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Huacaya                                                                                Suri

 

 

 

 

 

 

 

 

 

 

 

 

 

 

 

 

There are two types of alpaca - huacaya (with crimpy sheep-like “wool”) and suri (with silky dreadlocks).  Huacaya are seen more often than suri and probably make up more than 90% of the alpaca population worldwide.  This may be because they are hardier in the harsh mountain climates of Peru and Chile than the suri whose silky fleece offers less protection from the cold.


The fleece, whilst resembling sheeps' wool to some extent, is actually softer and less prickly than wool.  This is because the individual fibres have less scales than the fibres in wool.  Alpaca is also less greasy than sheeps' wool.  Crimp is desirable in a huacaya fleece, unlike suri which has virtually no crimp.  Alpaca fibre is ideal for people who are allergic to sheeps' wool as it seems to cause few allergy problems.

The alpaca originates from Peru, Chile and Bolivia, and is closely related to the llama, vicuna and guanaco.  These animals collectively are "camelids", members of the camel family.  In Chile they are farmed mostly by peasant farmers and supply much of the family's needs for clothing and food.  Predominantly in Chile they are coloured and all the natural colours are still seen there.  In Peru there has been a conscious effort to breed for quality, and for white - which makes the fibre easy to market.  Therefore, the better quality animals tend to come from Peru but are mostly white, while Chile still has colour but of a lower quality.  Our challenge is to breed quality into the coloured animals - or the reverse, to breed colour back into the quality animals.

 

Suri are much rarer than huacaya, estimated to make up between 6 and 10% of the alpaca population.  The suri is probably rarer because it is less hardy in the harsh South American mountain climates.  The style of its fleece offers less insulation against the cold - the suri fleece parts along the spine, exposing the animal to the cold unlike the huacaya fleece which provides excellent cover over the backbone.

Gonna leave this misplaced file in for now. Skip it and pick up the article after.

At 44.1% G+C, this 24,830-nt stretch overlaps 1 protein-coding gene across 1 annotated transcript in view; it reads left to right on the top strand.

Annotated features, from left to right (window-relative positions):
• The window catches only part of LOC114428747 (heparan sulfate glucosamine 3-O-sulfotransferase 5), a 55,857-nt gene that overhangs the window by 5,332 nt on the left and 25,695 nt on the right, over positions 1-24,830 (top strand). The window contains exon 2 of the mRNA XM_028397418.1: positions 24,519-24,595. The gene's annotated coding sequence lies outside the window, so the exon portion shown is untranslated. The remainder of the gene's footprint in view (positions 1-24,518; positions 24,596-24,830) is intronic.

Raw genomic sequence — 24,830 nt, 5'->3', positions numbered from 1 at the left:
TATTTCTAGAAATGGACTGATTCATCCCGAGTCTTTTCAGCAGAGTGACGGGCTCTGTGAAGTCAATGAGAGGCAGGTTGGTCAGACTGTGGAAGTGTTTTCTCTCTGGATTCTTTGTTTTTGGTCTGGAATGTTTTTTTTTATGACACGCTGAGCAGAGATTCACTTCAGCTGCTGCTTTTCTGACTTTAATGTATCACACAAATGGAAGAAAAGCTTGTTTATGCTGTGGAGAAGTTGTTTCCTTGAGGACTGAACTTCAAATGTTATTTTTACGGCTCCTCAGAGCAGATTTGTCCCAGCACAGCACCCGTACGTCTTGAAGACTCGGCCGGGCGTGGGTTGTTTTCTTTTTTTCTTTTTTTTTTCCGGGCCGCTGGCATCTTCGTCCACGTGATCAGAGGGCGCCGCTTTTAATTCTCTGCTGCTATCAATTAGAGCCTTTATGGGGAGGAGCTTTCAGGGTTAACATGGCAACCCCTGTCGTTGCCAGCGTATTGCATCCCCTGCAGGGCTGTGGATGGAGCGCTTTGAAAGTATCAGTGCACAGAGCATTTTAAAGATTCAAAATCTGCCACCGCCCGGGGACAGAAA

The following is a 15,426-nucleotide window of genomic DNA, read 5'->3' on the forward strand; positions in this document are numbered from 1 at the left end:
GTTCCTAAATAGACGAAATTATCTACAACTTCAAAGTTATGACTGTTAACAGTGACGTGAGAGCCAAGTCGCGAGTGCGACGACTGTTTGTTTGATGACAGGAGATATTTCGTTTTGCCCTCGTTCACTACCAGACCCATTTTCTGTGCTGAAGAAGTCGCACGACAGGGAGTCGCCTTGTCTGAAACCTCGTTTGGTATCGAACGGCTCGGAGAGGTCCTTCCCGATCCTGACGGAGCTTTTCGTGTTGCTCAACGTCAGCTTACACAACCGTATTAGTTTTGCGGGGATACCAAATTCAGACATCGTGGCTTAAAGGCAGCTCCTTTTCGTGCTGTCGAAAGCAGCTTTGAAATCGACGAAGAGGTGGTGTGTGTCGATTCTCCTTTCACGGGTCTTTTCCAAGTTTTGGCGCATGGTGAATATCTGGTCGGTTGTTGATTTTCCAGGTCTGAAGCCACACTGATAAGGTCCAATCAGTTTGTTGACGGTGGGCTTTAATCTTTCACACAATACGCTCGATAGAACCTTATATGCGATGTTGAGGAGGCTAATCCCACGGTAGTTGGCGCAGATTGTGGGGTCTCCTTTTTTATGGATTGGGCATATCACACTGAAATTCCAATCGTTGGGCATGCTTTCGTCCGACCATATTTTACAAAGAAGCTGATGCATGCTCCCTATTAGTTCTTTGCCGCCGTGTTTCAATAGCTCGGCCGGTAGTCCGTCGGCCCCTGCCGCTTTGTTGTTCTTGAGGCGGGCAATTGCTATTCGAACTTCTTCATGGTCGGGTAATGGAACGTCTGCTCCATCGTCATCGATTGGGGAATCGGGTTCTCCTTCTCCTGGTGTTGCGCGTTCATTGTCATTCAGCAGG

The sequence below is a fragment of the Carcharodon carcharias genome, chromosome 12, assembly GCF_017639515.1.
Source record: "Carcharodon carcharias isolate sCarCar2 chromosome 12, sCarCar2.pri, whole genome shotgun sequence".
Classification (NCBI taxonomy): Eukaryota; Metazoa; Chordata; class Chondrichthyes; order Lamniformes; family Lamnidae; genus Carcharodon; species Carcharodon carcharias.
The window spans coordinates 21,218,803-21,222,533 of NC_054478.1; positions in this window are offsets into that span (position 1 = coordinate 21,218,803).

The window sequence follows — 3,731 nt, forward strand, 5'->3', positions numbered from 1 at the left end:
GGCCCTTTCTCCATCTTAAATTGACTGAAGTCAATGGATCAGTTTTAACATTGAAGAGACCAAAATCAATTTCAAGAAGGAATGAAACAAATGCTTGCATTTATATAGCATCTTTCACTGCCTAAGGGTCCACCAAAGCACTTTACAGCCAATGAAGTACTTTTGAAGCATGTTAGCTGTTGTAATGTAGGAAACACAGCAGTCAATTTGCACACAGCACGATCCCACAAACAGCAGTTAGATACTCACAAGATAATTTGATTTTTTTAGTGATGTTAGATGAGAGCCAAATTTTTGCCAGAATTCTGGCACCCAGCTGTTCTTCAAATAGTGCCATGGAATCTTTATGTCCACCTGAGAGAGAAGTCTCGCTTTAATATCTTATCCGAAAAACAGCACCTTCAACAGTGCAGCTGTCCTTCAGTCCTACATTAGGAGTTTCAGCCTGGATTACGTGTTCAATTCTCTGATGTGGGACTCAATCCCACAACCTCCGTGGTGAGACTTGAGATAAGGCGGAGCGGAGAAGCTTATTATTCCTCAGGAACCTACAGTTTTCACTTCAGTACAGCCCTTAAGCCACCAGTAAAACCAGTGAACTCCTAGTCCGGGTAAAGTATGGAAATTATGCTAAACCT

Most suri in Peru are white in colour.  This is because many years ago the Peruvians decided to breed for a white commercial fleece market, so the other colours died out or were culled.  The quality of the white suri fleece was improved by selective breeding, and when the Peruvian government allowed Peru to export alpacas most exported animals were therefore white.

Estimates vary, but it is reckoned that coloured suri make up only around 6% of the world suri population.  Coloured suri are therefore quite rare.

A few years ago it was discovered that just one gene controls the fleece type, and that the suri gene is dominant over the huacaya gene.  If the animal carries the suri gene it will therefore present itself as a  suri, even if it is also carrying a recessive huacaya gene. These are known as heterozygous suris, in other words, they are heterozygous for the suri gene. 

If a suri alpaca has inherited a copy of the suri gene from both parents it will be homozygous for the suri gene.  If an alpaca is homozygous for the suri gene all its progeny will be suri, regardless of whether the other parent is suri or huacaya.